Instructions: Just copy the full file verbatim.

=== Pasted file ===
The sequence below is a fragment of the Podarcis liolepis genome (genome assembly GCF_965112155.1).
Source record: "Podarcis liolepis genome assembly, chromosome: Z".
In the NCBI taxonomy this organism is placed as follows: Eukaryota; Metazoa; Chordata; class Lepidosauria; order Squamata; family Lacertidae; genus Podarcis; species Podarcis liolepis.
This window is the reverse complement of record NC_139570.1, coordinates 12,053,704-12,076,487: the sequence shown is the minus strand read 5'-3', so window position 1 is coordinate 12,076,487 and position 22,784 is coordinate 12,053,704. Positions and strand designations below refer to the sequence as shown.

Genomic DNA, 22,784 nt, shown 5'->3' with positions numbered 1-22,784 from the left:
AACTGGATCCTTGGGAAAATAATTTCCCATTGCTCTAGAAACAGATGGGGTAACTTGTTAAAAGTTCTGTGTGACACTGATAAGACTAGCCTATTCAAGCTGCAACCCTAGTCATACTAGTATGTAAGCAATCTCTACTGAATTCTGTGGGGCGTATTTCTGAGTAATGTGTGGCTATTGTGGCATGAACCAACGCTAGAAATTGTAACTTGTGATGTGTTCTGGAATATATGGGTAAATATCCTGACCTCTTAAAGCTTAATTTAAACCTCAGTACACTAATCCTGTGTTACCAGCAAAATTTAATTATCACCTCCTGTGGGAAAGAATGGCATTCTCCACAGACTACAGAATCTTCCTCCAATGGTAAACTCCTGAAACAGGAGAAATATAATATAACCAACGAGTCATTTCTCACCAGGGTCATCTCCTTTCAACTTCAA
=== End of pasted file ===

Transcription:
The sequence below is a fragment of the Podarcis liolepis genome (genome assembly GCF_965112155.1).
Source record: "Podarcis liolepis genome assembly, chromosome: Z".
In the NCBI taxonomy this organism is placed as follows: Eukaryota; Metazoa; Chordata; class Lepidosauria; order Squamata; family Lacertidae; genus Podarcis; species Podarcis liolepis.
This window is the reverse complement of record NC_139570.1, coordinates 12,053,704-12,076,487: the sequence shown is the minus strand read 5'-3', so window position 1 is coordinate 12,076,487 and position 22,784 is coordinate 12,053,704. Positions and strand designations below refer to the sequence as shown.

Genomic DNA, 22,784 nt, shown 5'->3' with positions numbered 1-22,784 from the left:
AACTGGATCCTTGGGAAAATAATTTCCCATTGCTCTAGAAACAGATGGGGTAACTTGTTAAAAGTTCTGTGTGACACTGATAAGACTAGCCTATTCAAGCTGCAACCCTAGTCATACTAGTATGTAAGCAATCTCTACTGAATTCTGTGGGGCGTATTTCTGAGTAATGTGTGGCTATTGTGGCATGAACCAACGCTAGAAATTGTAACTTGTGATGTGTTCTGGAATATATGGGTAAATATCCTGACCTCTTAAAGCTTAATTTAAACCTCAGTACACTAATCCTGTGTTACCAGCAAAATTTAATTATCACCTCCTGTGGGAAAGAATGGCATTCTCCACAGACTACAGAATCTTCCTCCAATGGTAAACTCCTGAAACAGGAGAAATATAATATAACCAACGAGTCATTTCTCACCAGGGTCATCTCCTTTCAACTTCAA